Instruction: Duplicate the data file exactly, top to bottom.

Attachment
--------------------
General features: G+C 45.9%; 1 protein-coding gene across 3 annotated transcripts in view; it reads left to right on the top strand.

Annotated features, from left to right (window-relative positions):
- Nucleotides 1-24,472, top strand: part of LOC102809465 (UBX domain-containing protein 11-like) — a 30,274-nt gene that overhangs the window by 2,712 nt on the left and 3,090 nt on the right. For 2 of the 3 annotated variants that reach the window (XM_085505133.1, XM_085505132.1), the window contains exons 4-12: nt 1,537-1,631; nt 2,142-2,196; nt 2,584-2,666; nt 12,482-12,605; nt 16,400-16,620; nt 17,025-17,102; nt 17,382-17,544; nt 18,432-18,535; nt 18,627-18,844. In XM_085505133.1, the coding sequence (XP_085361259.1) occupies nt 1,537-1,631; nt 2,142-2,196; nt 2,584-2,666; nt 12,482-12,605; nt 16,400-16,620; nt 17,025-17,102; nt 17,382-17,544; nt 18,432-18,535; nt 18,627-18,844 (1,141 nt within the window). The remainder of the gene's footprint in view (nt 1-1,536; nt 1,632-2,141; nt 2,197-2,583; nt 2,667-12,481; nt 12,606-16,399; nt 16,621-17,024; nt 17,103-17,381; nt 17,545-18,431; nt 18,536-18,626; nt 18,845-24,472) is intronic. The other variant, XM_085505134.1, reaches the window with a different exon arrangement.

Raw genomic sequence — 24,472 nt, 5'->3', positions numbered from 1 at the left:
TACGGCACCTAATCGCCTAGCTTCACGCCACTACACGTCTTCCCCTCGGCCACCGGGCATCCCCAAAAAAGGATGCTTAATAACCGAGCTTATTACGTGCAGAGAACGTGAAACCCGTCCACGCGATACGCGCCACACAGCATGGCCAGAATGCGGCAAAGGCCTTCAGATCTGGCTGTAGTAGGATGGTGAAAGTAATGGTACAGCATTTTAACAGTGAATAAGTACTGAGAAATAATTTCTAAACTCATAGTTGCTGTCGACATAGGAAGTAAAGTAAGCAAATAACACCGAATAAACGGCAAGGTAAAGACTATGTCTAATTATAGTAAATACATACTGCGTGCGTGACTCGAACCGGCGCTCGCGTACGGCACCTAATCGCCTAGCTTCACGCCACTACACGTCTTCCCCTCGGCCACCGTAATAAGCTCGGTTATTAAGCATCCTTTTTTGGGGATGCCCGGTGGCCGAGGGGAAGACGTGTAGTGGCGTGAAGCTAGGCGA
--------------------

General features: G+C 45.9%; 1 protein-coding gene across 3 annotated transcripts in view; it reads left to right on the top strand.

Annotated features, from left to right (window-relative positions):
- Nucleotides 1-24,472, top strand: part of LOC102809465 (UBX domain-containing protein 11-like) — a 30,274-nt gene that overhangs the window by 2,712 nt on the left and 3,090 nt on the right. For 2 of the 3 annotated variants that reach the window (XM_085505133.1, XM_085505132.1), the window contains exons 4-12: nt 1,537-1,631; nt 2,142-2,196; nt 2,584-2,666; nt 12,482-12,605; nt 16,400-16,620; nt 17,025-17,102; nt 17,382-17,544; nt 18,432-18,535; nt 18,627-18,844. In XM_085505133.1, the coding sequence (XP_085361259.1) occupies nt 1,537-1,631; nt 2,142-2,196; nt 2,584-2,666; nt 12,482-12,605; nt 16,400-16,620; nt 17,025-17,102; nt 17,382-17,544; nt 18,432-18,535; nt 18,627-18,844 (1,141 nt within the window). The remainder of the gene's footprint in view (nt 1-1,536; nt 1,632-2,141; nt 2,197-2,583; nt 2,667-12,481; nt 12,606-16,399; nt 16,621-17,024; nt 17,103-17,381; nt 17,545-18,431; nt 18,536-18,626; nt 18,845-24,472) is intronic. The other variant, XM_085505134.1, reaches the window with a different exon arrangement.

Raw genomic sequence — 24,472 nt, 5'->3', positions numbered from 1 at the left:
TACGGCACCTAATCGCCTAGCTTCACGCCACTACACGTCTTCCCCTCGGCCACCGGGCATCCCCAAAAAAGGATGCTTAATAACCGAGCTTATTACGTGCAGAGAACGTGAAACCCGTCCACGCGATACGCGCCACACAGCATGGCCAGAATGCGGCAAAGGCCTTCAGATCTGGCTGTAGTAGGATGGTGAAAGTAATGGTACAGCATTTTAACAGTGAATAAGTACTGAGAAATAATTTCTAAACTCATAGTTGCTGTCGACATAGGAAGTAAAGTAAGCAAATAACACCGAATAAACGGCAAGGTAAAGACTATGTCTAATTATAGTAAATACATACTGCGTGCGTGACTCGAACCGGCGCTCGCGTACGGCACCTAATCGCCTAGCTTCACGCCACTACACGTCTTCCCCTCGGCCACCGTAATAAGCTCGGTTATTAAGCATCCTTTTTTGGGGATGCCCGGTGGCCGAGGGGAAGACGTGTAGTGGCGTGAAGCTAGGCGA